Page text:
Hanns Elard Ludin (10 June 1905, in
Freiburg – 9 December 1947, in
Bratislava) was a German diplomat.
Freiburg to Friedrich and Johanna Ludin, Ludin began his Nazi
affiliation in 1930 by joining the party, and was arrested for his
political activities the same year. Imprisoned until 1931, he joined
the SA on his release.
Ludin was lucky to survive the "Night of the Long Knives" in 1934 when
Hitler purged much of the left-wing of the Nazi party. Ludin restored
his reputation by joining the Foreign Office and became Ambassador to
the Slovak Republic in 1941, replacing Manfred von Killinger.
Ludin's activities included convincing the Slovak government to comply
with deportations for slave labor and providing diplomatic cover to
such activities. In 1943, he was promoted to SA-Obergruppenführer.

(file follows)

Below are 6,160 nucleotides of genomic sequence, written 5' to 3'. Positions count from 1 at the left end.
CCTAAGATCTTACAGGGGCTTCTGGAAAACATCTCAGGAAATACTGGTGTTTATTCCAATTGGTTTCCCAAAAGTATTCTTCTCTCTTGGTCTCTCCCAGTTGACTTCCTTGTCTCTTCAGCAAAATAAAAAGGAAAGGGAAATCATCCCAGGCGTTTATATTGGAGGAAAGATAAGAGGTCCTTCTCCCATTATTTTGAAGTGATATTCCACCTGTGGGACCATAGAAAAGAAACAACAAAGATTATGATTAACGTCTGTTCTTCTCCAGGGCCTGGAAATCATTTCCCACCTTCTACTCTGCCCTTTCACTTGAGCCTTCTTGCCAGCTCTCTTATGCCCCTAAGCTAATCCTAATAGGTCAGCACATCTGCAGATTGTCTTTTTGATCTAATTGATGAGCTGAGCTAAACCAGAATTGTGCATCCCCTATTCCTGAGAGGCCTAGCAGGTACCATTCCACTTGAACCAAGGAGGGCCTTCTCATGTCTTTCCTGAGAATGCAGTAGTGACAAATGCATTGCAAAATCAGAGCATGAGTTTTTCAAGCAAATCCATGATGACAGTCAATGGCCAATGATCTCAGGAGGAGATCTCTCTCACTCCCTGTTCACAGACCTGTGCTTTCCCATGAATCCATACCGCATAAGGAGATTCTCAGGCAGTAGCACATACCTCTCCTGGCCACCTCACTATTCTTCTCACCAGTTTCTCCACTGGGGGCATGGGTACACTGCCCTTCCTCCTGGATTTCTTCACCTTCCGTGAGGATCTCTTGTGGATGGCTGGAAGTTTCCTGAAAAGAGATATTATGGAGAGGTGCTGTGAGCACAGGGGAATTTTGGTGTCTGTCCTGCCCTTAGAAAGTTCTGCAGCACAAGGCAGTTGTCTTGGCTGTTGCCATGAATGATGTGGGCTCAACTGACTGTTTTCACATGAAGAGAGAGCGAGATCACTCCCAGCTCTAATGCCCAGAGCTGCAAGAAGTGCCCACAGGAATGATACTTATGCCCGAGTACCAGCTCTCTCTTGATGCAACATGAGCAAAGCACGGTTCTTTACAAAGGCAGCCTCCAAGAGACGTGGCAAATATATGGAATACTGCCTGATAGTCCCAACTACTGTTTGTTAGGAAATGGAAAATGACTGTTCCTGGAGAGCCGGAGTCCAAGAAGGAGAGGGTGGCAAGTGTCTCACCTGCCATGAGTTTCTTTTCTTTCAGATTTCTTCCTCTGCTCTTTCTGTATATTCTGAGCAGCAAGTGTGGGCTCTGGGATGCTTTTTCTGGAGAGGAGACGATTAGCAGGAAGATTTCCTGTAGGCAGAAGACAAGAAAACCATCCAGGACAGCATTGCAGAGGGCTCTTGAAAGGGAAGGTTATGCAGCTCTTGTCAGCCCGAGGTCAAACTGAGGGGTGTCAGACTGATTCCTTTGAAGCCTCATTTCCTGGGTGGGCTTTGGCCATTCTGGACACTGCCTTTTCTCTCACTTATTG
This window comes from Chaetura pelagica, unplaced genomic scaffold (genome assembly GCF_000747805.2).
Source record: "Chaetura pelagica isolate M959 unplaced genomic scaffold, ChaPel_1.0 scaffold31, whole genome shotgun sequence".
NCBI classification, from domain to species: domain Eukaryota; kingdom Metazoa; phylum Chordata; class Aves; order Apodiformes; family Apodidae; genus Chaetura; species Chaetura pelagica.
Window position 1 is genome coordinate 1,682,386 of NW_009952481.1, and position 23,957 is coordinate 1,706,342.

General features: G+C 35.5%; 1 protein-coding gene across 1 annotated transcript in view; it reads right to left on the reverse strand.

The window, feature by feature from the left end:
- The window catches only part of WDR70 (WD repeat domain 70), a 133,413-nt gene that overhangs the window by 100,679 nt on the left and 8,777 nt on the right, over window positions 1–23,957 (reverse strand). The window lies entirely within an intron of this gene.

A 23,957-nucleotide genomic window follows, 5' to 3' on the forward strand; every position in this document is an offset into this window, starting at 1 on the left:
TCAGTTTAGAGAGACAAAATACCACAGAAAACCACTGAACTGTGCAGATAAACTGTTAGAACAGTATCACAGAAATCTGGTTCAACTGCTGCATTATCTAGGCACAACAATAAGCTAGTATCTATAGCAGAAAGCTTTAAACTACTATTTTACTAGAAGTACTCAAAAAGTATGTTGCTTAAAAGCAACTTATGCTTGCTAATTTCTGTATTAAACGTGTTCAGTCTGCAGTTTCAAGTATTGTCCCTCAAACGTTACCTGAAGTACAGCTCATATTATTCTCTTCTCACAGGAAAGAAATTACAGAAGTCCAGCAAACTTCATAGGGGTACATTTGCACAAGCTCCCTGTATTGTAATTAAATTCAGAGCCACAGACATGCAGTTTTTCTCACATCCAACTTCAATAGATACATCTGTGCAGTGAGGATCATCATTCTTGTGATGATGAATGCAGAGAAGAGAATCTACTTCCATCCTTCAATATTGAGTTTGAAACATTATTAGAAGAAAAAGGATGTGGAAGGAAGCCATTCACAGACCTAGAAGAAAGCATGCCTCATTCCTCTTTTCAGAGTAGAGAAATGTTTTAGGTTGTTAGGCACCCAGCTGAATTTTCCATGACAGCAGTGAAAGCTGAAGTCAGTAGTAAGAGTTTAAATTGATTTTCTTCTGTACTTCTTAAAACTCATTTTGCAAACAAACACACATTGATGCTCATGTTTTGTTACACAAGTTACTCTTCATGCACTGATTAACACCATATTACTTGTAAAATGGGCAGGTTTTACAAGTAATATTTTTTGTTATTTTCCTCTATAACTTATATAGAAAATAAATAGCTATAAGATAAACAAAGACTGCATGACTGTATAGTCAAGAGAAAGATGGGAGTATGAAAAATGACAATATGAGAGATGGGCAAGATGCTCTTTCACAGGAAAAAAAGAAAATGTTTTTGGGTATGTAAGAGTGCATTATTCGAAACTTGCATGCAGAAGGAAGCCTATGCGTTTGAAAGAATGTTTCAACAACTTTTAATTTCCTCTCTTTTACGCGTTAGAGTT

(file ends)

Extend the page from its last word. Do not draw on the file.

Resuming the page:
Ludin was arrested after the war and extradited to Czechoslovakia,
where he was tried with
Hermann Höfle (not to
be confused with
SS-Sturmbannführer Hermann Julius Höfle). He was
sentenced to death and was hanged, or rather strangled, on 9 December
1947. It took him twenty minutes to die in the noose.
Married to Erla von Jordan (1905 – 1997), Ludin had six children:
Erika (1933 – 1997), Barbara (born 1935), Ellen (born 1937), Tilman
(1939 – 1999), Malte (born 1942) and Andrea (born 1943).
Hanns Ludin's youngest son, Malte Ludin, filmed a documentary about
the impact of his father's involvement in the
Third Reich on his
family. The film, 2 oder 3 Dinge, die ich von ihm weiß, had its
initial release in 2005. The movie's commercial run in New York City
began on 24 January 2007 at the Film Forum.